Essentially what they say, is…, as long as the medical market stays on track for growth there might be a way of avoiding a washout.

ASX cannabis shares have proven to be susceptible to coronavirus, with valuations slashed in the recent market downturn. This is the second crisis to hit cannabis shares in the past year, after the “vape crisis” in late 2019.  writes Motley Fool…

The current downturn has sparked a capital crunch which will make fundraising more difficult. ASX cannabis shares that had plans to fundraise this year will struggle to gain backing. Those with sufficient cash on their balance sheets, however, will be better placed to ride out the crisis.

Some have speculated the coronavirus crisis could prompt a rise in medical marijuana prescription levels in Australia, as people suffer increased stress from isolation. Those cannabis companies that survive the economic downturn will be well placed to cannibalise the customers of any that do not.

So, let’s take a look at how ASX cannabis shares are riding out the downturn.

Althea Group Holdings Ltd (ASX: AGH)

Althea has seen its share price steadily increase since late March after the company announced it was on track to record its highest ever monthly revenue. Shares are up 67% since the announcement was made and are currently trading at 35 cents.

The company is an early-stage business in an early-stage industry. Investment is required to spur growth. Luckily, Althea is in a good financial position with no debt and more than $15 million cash. It is also generating revenues which puts it in an enviable position compared to some competitors. Nonetheless, Althea is conscious of the need to carefully monitor expenditure in the current environment, and ensure every dollar counts.

Patient needs unabated 

While coronavirus has brought the economy to a shuddering halt, it doesn’t stop patients needing access to medications. “What Althea’s products are doing for people across a number of different indications, mainly pain, is unbelievable,” Althea CEO Josh Fegan said, “that pain doesn’t simply stop because coronavirus has arrived. Patients need their medicines, just like any other medication that people are utilising, and so Althea’s products are going to be required.”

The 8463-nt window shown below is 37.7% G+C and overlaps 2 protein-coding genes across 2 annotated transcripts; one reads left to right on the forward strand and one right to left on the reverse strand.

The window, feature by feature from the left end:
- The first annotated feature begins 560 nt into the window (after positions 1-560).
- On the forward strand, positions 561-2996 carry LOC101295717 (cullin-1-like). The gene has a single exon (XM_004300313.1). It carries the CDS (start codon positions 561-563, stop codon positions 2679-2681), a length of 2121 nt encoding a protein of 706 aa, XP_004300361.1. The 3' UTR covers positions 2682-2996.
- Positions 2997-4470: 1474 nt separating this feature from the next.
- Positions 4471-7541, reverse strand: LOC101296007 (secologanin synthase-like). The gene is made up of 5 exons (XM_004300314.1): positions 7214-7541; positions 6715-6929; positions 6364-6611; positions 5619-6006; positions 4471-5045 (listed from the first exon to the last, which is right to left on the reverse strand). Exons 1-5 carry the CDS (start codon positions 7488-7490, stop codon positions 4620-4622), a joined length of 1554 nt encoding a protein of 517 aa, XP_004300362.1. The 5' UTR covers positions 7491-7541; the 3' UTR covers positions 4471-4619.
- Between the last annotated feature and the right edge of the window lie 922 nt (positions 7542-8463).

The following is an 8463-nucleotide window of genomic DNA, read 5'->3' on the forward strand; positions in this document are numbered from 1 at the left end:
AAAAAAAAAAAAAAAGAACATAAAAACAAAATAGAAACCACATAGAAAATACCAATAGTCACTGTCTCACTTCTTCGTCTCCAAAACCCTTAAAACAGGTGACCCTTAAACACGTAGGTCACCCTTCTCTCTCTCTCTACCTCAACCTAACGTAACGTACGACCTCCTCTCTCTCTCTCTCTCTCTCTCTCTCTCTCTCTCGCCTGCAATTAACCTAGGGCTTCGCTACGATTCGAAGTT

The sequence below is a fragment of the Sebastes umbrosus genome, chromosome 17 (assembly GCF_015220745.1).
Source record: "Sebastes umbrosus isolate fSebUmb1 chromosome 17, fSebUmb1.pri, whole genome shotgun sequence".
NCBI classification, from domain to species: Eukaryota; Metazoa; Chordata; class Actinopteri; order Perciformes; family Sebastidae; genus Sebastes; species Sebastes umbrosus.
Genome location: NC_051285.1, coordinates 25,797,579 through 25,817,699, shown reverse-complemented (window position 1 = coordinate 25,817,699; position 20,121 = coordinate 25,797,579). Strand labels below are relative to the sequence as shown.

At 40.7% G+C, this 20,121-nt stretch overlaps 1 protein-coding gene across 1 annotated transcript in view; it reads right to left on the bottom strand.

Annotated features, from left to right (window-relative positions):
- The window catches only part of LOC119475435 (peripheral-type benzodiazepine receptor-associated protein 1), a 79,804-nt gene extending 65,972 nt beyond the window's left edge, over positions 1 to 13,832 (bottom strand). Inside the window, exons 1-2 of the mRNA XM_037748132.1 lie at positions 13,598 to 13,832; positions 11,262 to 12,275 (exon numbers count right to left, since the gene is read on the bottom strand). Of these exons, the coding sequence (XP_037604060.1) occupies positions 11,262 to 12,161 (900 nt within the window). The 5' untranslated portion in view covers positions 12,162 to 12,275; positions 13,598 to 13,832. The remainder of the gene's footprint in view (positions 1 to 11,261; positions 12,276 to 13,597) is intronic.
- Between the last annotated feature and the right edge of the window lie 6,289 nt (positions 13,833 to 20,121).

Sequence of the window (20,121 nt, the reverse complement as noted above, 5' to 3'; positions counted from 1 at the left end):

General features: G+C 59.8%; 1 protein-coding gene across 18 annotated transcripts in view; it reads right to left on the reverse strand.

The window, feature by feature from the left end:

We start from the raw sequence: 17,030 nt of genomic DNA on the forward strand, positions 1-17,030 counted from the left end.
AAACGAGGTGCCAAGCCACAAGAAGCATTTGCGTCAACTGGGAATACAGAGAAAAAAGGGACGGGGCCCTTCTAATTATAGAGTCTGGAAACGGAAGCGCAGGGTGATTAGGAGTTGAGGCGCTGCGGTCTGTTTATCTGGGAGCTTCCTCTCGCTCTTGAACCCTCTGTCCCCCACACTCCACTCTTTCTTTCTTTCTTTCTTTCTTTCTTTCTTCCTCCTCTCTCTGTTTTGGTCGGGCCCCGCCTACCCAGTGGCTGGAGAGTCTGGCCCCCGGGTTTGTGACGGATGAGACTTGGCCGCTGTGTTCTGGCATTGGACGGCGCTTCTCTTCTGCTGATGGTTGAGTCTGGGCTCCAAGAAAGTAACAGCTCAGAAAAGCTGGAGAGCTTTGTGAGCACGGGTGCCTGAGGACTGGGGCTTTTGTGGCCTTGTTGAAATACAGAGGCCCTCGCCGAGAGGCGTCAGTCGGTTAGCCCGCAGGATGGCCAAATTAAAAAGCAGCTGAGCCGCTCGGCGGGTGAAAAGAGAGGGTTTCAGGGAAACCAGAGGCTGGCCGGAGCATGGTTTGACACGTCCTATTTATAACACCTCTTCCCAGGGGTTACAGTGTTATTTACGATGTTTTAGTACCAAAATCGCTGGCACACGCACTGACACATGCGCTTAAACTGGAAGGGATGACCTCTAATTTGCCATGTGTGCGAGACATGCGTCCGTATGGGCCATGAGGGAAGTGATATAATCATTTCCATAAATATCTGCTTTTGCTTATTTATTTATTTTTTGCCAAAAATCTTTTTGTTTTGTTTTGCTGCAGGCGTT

Numerous products available 

Founded in 2017, Althea holds a full set of licenses from the Office of Drug Control and Agriculture Victoria, which allows the company to supply patients with pharmaceutical grade, full spectrum medicinal cannabis products. Since it was founded, Althea has released 5 branded products to the market, the most recent being CBD100, a highly concentrated, full-spectrum cannabidiol oral oil product.

Patient numbers increasing rapidly

In March, Althea announced it had surpassed 5,000 patients the previous month, up from just 500 patients in March 2019. In Australia as a whole, there were 10,595 medical cannabis patients at the end of 2019, up from 1,608 at the beginning of 2019. Althea, therefore, lays claim to a large proportion of the market.

The company has been aided in gaining market share by the large number of healthcare professionals prescribing its products – these numbered 440 at the end of February. The medical profession are the gatekeepers for access to medical marijuana in Australia. Those prescribing Althea products represent an impressive 40% of all medical professionals in the medicinal cannabis space.

Offshore operations 

Althea’s Australian operations are now close to breaking even, but it also has interests in the UK and Canada. Shipments of Althea product to the UK have expanded following a loosening of import restrictions.